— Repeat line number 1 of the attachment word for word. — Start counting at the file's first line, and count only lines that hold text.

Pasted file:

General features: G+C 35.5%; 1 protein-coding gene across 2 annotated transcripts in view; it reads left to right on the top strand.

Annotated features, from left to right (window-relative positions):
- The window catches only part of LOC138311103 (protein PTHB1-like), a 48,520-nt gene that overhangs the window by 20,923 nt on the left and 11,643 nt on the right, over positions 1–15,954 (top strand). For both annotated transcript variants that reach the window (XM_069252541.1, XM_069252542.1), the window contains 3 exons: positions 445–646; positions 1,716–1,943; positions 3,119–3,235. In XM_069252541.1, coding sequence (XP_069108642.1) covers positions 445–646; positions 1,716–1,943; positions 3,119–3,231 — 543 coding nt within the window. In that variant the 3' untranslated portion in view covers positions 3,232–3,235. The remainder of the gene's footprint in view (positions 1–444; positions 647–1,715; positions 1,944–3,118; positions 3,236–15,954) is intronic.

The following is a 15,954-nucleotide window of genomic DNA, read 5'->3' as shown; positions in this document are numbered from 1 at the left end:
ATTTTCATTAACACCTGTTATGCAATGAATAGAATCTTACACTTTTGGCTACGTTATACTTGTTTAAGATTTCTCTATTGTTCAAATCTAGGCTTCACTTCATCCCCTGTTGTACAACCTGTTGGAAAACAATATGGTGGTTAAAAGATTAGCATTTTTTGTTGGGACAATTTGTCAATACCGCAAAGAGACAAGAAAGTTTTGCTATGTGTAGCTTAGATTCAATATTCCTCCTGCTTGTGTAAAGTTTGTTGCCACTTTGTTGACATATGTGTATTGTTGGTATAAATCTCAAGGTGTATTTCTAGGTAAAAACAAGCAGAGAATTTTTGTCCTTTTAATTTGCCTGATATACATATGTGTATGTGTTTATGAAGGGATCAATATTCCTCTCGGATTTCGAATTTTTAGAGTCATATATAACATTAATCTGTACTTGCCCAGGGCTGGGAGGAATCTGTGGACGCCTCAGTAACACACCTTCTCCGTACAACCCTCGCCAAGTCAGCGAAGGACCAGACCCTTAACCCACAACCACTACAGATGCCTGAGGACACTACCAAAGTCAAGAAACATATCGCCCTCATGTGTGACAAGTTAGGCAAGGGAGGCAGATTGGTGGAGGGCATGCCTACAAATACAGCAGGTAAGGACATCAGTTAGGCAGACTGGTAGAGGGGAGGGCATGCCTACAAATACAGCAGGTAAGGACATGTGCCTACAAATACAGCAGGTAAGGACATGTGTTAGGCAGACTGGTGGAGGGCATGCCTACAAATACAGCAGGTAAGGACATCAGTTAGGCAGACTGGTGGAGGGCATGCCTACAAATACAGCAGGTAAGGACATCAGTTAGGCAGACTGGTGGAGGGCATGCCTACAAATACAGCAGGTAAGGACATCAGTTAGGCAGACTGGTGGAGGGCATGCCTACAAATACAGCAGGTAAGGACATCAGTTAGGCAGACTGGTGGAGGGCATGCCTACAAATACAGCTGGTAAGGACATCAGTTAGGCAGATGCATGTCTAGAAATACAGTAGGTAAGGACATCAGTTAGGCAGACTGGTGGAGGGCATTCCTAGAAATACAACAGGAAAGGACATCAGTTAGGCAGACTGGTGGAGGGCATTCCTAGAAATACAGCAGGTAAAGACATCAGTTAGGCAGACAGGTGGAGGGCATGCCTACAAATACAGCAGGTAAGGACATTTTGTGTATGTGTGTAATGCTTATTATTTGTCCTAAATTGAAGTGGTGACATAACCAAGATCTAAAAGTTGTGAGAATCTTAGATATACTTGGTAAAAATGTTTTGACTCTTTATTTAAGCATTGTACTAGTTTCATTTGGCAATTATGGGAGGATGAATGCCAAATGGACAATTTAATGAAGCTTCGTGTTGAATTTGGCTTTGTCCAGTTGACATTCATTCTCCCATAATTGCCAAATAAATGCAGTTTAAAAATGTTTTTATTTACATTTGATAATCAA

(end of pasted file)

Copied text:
General features: G+C 35.5%; 1 protein-coding gene across 2 annotated transcripts in view; it reads left to right on the top strand.